|4.||Canon SX60||Y||stereo / mono||Y||-||mini||2.0||Y||Y||-|
|5.||Nikon D850||Y||stereo / mono||Y||Y||mini||3.0||Y||Y||Y|
|6.||Panasonic S1R||Y||stereo / mono||Y||Y||full||3.1||Y||-||Y|
|7.||Pentax K-1||Y||stereo / mono||Y||Y||micro||2.0||Y||-||-|
|8.||Sony A7R III||Y||stereo / mono||Y||Y||micro||3.1||Y||Y||Y|
|9.||Sony HX350||-||stereo / mono||-||-||micro||2.0||-||-||-|
|10.||Sony A7R II||Y||stereo / mono||Y||Y||micro||2.0||Y||Y||-|
|11.||Sony A7S II||Y||stereo / mono||Y||Y||micro||2.0||Y||Y||-|
|12.||Sony HX90V||-||stereo / mono||-||-||micro||2.0||Y||Y||-|
|13.||Sony H400||-||mono / mono||-||-||micro||2.0||Y||-||-|
|14.||Sony H300||-||mono / mono||-||-||micro||2.0||Y||-||-|
|15.||Sony A99||Y||stereo / mono||Y||Y||mini||2.0||-||-||-|
|16.||Sony A850||Y||- / -||-||-||mini||2.0||-||-||-|
|17.||Sony A900||Y||- / -||-||-||mini||2.0||-||-||-|
It is notable that the A99 II has a microphone port, which is missing on the HX400V. Such an external microphone input can help to substantially improve the quality of audio recordings when a good external microphone is used.
Studio photographers will appreciate that the Sony A99 II (unlike the HX400V) features a PC Sync socket, so that professional strobe lights can be controlled by the camera.
Travel and landscape photographers will find it useful that the HX400V has an internal geolocalization sensor and can record GPS coordinates in its EXIF data.
Both the A99 II and the HX400V are recent models that are part of the current product line-up. Neither of the two has a direct predecessor, so perhaps they will constitute the origins of new camera lines for Sony. Further information on the two cameras (e.g. user guides, manuals), as well as related accessories, can be found on the official Sony website.
So what is the bottom line? Is there a clear favorite between the Sony A99 II and the Sony HX400V? Which camera is better? The listing below highlights the relative strengths of the two models.
Reasons to prefer the Sony Alpha ALT-A99 II:
- More detail: Offers more megapixels (42.2 vs 20.2MP) with a 48% higher linear resolution.
- Better image quality: Features a larger and more technologically advanced imaging sensor.
- Richer colors: The sensor size advantage translates into images with better, more accurate colors.
- More dynamic range: Larger sensor captures a wider spectrum of light and dark details.
- Better low-light sensitivity: Larger sensor produces good images even in poorly lit environments.
- Better video: Provides higher definition movie capture (4K/30p vs 1080/60p).
- Better live-view autofocus: Features on-sensor phase-detection for more confident autofocus.
- Better sound: Can connect to an external microphone for higher quality sound recording.
- Better sound control: Has a headphone port that enables audio monitoring while recording.
- More detailed viewfinder: Has higher resolution electronic viewfinder (2400k vs 210k dots).
- Easier setting verification: Features an LCD display on top to control shooting parameters.
- More detailed LCD: Has a higher resolution rear screen (1229k vs 921k dots).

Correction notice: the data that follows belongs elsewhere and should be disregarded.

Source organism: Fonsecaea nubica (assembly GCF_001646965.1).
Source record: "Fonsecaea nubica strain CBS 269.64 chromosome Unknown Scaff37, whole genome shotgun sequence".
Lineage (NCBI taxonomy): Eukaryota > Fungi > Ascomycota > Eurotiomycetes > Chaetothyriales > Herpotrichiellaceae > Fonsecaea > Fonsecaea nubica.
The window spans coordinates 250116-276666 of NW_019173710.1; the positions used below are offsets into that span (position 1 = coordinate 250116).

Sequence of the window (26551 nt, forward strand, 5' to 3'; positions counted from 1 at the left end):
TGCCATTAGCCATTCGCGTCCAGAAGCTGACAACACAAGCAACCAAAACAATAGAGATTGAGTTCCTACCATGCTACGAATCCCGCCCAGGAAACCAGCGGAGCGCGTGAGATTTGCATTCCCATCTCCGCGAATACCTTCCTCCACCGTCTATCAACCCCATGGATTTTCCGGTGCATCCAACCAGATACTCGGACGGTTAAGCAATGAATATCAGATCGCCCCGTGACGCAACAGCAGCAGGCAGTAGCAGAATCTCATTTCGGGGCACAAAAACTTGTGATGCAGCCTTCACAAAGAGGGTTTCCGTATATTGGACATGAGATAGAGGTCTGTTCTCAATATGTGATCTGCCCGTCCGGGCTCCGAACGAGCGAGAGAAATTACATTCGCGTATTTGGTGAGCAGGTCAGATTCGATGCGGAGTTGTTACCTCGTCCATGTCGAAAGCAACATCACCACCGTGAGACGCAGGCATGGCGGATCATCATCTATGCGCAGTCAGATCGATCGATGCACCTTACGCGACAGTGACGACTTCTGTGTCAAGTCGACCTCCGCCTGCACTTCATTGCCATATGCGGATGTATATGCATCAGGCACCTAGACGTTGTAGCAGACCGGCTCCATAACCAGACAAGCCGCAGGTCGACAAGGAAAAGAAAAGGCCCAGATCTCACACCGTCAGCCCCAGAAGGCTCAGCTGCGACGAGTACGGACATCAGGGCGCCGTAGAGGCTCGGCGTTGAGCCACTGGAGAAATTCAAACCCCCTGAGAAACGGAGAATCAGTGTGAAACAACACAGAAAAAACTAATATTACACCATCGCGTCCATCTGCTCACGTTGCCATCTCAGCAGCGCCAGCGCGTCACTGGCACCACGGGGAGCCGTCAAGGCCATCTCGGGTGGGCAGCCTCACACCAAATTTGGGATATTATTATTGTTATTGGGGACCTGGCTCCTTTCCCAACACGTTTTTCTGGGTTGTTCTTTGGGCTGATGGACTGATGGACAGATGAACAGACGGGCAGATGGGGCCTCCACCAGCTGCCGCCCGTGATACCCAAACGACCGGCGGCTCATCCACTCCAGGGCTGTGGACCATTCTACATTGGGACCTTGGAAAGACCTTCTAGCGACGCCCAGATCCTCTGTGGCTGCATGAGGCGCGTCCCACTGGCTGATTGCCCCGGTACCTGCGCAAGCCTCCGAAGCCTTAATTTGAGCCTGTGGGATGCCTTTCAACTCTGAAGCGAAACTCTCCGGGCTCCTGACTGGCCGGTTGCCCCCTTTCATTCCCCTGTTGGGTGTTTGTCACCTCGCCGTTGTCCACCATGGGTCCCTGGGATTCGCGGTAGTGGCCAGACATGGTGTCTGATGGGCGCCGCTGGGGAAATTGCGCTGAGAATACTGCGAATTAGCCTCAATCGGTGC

- More flexible LCD: Has a full-flex screen for odd-angle shots in portrait or landscape orientation.
- More selfie-friendly: Has an articulated screen that can be turned to be front-facing.
- Faster shutter: Has higher mechanical shutter speed (1/8000s vs 1/4000s) to freeze action.
- Faster burst: Shoots at higher frequency (12 vs 10 flaps/sec) to capture the decisive moment.
- More flexible: Can take a variety of interchangeable lenses, including specialty optics.
- Longer lasting: Can take more shots (490 versus 300) on a single battery charge.
- Better sealing: Is weather sealed to enable shooting in dusty or wet environments.
- Easier wireless transfer: Supports Bluetooth for image sharing without cables.
- Better studio light control: Has a PC Sync socket to connect to professional strobe lights.
- Greater peace of mind: Features a second card slot as a backup in case of memory card failure.
- Faster buffer clearing: Has an SD card interface that supports the UHS-I standard.
- More modern: Reflects 2 years and 7 months of technical progress since the HX400V launch.
Advantages of the Sony Cyber-shot DSC-HX400V:
- Ready to shoot: Comes with an integrated lens, while the A99 II requires a separate lens.
- More compact: Is smaller (130x93mm vs 143x104mm) and will fit more readily into a bag.
- Less heavy: Has a lower weight even though it has a lens built in (unlike the A99 II).
- Easier fill-in: Has a small integrated flash to brighten shadows of backlit subjects.
- Easier geotagging: Features an internal GPS sensor to log localization data.
- More affordable: Was introduced at a lower price, despite coming with a built-in lens.
- More heavily discounted: Has been around for much longer (launched in February 2014).
If the number of relative strengths (bullet points above) is taken as a guide, the A99 II is the clear winner of the match-up (24 : 7 points). However, the pertinence of the various camera strengths will differ across photographers, so that you might want to weigh individual camera traits according to their importance for your own imaging needs before making a camera decision. A professional wedding photographer will view the differences between cameras in a way that diverges from the perspective of a travel photog, and a person interested in cityscapes has distinct needs from a macro shooter. Hence, the decision which camera is best and worth buying is often a very personal one.
How about other alternatives? Do the specifications of the Sony A99 II and the Sony HX400V place the cameras among the top in their class? Find out in the latest Best DSLR Camera and Best Superzoom Camera listings whether the two cameras rank among the cream of the crop.